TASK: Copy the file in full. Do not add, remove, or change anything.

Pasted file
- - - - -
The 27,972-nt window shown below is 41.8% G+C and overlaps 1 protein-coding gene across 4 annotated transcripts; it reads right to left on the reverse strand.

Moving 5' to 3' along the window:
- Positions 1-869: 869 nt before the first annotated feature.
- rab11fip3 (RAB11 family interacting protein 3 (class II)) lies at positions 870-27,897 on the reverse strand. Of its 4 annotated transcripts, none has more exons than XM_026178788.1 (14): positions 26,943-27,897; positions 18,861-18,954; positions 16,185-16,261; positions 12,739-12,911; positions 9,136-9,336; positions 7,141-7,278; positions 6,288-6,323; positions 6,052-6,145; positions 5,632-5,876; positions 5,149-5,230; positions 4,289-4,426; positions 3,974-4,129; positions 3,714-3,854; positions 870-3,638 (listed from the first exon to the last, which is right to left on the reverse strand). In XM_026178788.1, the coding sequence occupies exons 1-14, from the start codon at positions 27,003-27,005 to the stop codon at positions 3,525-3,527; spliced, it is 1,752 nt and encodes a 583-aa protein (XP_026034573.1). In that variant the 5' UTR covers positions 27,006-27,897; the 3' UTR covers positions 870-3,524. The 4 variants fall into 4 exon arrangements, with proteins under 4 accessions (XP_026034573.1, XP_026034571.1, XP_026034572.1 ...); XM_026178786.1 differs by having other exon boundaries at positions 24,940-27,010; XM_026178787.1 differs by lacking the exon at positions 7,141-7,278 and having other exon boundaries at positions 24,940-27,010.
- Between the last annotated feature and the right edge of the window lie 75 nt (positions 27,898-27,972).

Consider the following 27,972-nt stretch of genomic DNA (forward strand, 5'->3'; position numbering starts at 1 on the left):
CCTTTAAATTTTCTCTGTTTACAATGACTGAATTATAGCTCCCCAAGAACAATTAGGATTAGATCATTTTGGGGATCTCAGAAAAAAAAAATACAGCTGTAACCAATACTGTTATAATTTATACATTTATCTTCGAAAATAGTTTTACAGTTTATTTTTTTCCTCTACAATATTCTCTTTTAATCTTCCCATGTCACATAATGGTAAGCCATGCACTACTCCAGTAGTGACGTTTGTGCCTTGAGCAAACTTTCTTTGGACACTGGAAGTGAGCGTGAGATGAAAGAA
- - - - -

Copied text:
The 27,972-nt window shown below is 41.8% G+C and overlaps 1 protein-coding gene across 4 annotated transcripts; it reads right to left on the reverse strand.

Moving 5' to 3' along the window:
- Positions 1-869: 869 nt before the first annotated feature.
- rab11fip3 (RAB11 family interacting protein 3 (class II)) lies at positions 870-27,897 on the reverse strand. Of its 4 annotated transcripts, none has more exons than XM_026178788.1 (14): positions 26,943-27,897; positions 18,861-18,954; positions 16,185-16,261; positions 12,739-12,911; positions 9,136-9,336; positions 7,141-7,278; positions 6,288-6,323; positions 6,052-6,145; positions 5,632-5,876; positions 5,149-5,230; positions 4,289-4,426; positions 3,974-4,129; positions 3,714-3,854; positions 870-3,638 (listed from the first exon to the last, which is right to left on the reverse strand). In XM_026178788.1, the coding sequence occupies exons 1-14, from the start codon at positions 27,003-27,005 to the stop codon at positions 3,525-3,527; spliced, it is 1,752 nt and encodes a 583-aa protein (XP_026034573.1). In that variant the 5' UTR covers positions 27,006-27,897; the 3' UTR covers positions 870-3,524. The 4 variants fall into 4 exon arrangements, with proteins under 4 accessions (XP_026034573.1, XP_026034571.1, XP_026034572.1 ...); XM_026178786.1 differs by having other exon boundaries at positions 24,940-27,010; XM_026178787.1 differs by lacking the exon at positions 7,141-7,278 and having other exon boundaries at positions 24,940-27,010.
- Between the last annotated feature and the right edge of the window lie 75 nt (positions 27,898-27,972).

Consider the following 27,972-nt stretch of genomic DNA (forward strand, 5'->3'; position numbering starts at 1 on the left):
CCTTTAAATTTTCTCTGTTTACAATGACTGAATTATAGCTCCCCAAGAACAATTAGGATTAGATCATTTTGGGGATCTCAGAAAAAAAAAATACAGCTGTAACCAATACTGTTATAATTTATACATTTATCTTCGAAAATAGTTTTACAGTTTATTTTTTTCCTCTACAATATTCTCTTTTAATCTTCCCATGTCACATAATGGTAAGCCATGCACTACTCCAGTAGTGACGTTTGTGCCTTGAGCAAACTTTCTTTGGACACTGGAAGTGAGCGTGAGATGAAAGAA